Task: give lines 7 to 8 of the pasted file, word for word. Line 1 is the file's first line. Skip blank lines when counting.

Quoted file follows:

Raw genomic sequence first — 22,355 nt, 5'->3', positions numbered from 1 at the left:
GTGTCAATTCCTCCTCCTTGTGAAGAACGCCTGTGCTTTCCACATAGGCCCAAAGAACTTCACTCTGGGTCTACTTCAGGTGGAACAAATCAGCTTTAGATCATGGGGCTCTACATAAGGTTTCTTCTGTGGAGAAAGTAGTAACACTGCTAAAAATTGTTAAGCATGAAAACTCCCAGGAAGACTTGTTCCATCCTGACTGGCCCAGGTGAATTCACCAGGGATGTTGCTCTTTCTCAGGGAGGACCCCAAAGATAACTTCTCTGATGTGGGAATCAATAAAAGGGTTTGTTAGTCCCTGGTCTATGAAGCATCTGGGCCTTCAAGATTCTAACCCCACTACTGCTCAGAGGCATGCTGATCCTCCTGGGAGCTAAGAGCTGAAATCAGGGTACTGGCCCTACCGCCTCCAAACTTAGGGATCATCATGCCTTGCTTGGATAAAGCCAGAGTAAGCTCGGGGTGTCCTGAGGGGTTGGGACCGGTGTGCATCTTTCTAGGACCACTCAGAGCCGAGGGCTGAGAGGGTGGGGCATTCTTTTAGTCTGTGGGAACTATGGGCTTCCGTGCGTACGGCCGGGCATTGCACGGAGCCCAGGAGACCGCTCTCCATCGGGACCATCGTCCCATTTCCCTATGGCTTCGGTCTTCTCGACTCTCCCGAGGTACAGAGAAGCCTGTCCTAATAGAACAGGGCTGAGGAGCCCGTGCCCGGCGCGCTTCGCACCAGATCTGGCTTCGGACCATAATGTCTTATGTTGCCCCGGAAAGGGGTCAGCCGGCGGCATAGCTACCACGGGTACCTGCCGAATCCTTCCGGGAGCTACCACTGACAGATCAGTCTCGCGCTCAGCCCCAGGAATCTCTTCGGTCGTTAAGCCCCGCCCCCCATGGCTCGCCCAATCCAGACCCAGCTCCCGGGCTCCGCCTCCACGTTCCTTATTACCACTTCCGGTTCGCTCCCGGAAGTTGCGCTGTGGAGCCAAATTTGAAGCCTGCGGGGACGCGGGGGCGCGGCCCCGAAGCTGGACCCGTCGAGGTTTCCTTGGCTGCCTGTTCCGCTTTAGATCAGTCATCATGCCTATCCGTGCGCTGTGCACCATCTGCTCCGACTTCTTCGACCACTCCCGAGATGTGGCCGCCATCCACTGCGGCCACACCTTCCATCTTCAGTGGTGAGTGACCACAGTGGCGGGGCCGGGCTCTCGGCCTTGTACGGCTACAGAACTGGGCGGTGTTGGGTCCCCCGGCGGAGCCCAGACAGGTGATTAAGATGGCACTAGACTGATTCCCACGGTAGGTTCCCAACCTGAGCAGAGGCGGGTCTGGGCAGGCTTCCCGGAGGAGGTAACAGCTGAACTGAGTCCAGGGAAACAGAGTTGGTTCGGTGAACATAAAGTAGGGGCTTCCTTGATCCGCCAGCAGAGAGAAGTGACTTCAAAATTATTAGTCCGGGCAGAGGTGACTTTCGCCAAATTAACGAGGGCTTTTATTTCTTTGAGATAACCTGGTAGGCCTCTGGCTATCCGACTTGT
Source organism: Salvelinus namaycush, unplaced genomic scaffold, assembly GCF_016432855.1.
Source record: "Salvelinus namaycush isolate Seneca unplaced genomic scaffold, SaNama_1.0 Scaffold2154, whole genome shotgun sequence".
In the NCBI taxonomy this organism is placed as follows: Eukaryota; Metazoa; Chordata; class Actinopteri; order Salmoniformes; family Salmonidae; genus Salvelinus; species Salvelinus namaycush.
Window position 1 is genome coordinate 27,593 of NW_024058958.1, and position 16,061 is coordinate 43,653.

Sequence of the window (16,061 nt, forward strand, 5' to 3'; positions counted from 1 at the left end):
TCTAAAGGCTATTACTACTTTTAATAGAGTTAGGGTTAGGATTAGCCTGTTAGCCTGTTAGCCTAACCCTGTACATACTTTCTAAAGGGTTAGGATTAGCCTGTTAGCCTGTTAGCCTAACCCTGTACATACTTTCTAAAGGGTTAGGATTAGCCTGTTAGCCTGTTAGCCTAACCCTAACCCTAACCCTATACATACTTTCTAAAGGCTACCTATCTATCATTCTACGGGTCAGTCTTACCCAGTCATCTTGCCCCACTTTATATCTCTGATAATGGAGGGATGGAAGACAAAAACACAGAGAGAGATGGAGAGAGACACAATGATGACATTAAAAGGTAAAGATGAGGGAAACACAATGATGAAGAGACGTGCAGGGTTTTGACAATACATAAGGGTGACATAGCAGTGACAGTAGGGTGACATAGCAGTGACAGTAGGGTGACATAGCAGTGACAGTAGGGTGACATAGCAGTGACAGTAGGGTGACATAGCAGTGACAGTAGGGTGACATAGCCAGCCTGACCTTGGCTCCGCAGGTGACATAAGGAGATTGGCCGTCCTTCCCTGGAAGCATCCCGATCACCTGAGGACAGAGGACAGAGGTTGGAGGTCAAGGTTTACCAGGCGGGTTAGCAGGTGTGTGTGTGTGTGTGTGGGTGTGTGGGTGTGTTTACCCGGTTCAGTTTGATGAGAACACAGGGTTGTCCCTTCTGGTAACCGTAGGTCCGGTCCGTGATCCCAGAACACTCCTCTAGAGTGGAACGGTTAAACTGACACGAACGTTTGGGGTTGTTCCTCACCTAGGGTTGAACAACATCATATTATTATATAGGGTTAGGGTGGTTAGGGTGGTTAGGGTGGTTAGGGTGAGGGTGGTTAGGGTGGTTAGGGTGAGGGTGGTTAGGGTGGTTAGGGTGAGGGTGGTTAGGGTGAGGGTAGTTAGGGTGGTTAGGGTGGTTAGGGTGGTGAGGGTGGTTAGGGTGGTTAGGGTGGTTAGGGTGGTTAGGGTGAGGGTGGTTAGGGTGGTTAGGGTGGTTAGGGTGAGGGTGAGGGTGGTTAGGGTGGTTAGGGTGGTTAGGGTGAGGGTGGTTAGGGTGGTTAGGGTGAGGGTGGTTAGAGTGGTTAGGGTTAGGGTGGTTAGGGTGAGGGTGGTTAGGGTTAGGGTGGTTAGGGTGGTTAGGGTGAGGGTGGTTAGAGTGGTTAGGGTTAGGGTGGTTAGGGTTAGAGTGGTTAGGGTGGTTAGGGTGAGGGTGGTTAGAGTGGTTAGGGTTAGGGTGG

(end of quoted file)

Sequence of the window (16,061 nt, forward strand, 5' to 3'; positions counted from 1 at the left end):
TCTAAAGGCTATTACTACTTTTAATAGAGTTAGGGTTAGGATTAGCCTGTTAGCCTGTTAGCCTAACCCTGTACATACTTTCTAAAGGGTTAGGATTAGCCTGTTAGCCTGTTAGCCTAACCCTGTACATACTTTCTAAAGGGTTAGGATTAGCCTGTTAGCCTGTTAGCCTAACCCTAACCCTAACCCTATACATACTTTCTAAAGGCTACCTATCTATCATTCTACGGGTCAGTCTTACCCAGTCATCTTGCCCCACTTTATATCTCTGATAATGGAGGGATGGAAGACAAAAACACAGAGAGAGATGGAGAGAGACACAATGATGACATTAAAAGGTAAAGATGAGGGAAACACAATGATGAAGAGACGTGCAGGGTTTTGACAATACATAAGGGTGACATAGCAGTGACAGTAGGGTGACATAGCAGTGACAGTAGGGTGACATAGCAGTGACAGTAGGGTGACATAGCAGTGACAGTAGGGTGACATAGCAGTGACAGTAGGGTGACATAGCCAGCCTGACCTTGGCTCCGCAGGTGACATAAGGAGATTGGCCGTCCTTCCCTGGAAGCATCCCGATCACCTGAGGACAGAGGACAGAGGTTGGAGGTCAAGGTTTACCAGGCGGGTTAGCAGGTGTGTGTGTGTGTGTGTGGGTGTGTGGGTGTGTTTACCCGGTTCAGTTTGATGAGAACACAGGGTTGTCCCTTCTGGTAACCGTAGGTCCGGTCCGTGATCCCAGAACACTCCTCTAGAGTGGAACGGTTAAACTGACACGAACGTTTGGGGTTGTTCCTCACCTAGGGTTGAACAACATCATATTATTATATAGGGTTAGGGTGGTTAGGGTGGTTAGGGTGGTTAGGGTGAGGGTGGTTAGGGTGGTTAGGGTGAGGGTGGTTAGGGTGGTTAGGGTGAGGGTGGTTAGGGTGAGGGTAGTTAGGGTGGTTAGGGTGGTTAGGGTGGTGAGGGTGGTTAGGGTGGTTAGGGTGGTTAGGGTGGTTAGGGTGAGGGTGGTTAGGGTGGTTAGGGTGGTTAGGGTGAGGGTGAGGGTGGTTAGGGTGGTTAGGGTGGTTAGGGTGAGGGTGGTTAGGGTGGTTAGGGTGAGGGTGGTTAGAGTGGTTAGGGTTAGGGTGGTTAGGGTGAGGGTGGTTAGGGTTAGGGTGGTTAGGGTGGTTAGGGTGAGGGTGGTTAGAGTGGTTAGGGTTAGGGTGGTTAGGGTTAGAGTGGTTAGGGTGGTTAGGGTGAGGGTGGTTAGAGTGGTTAGGGTTAGGGTGG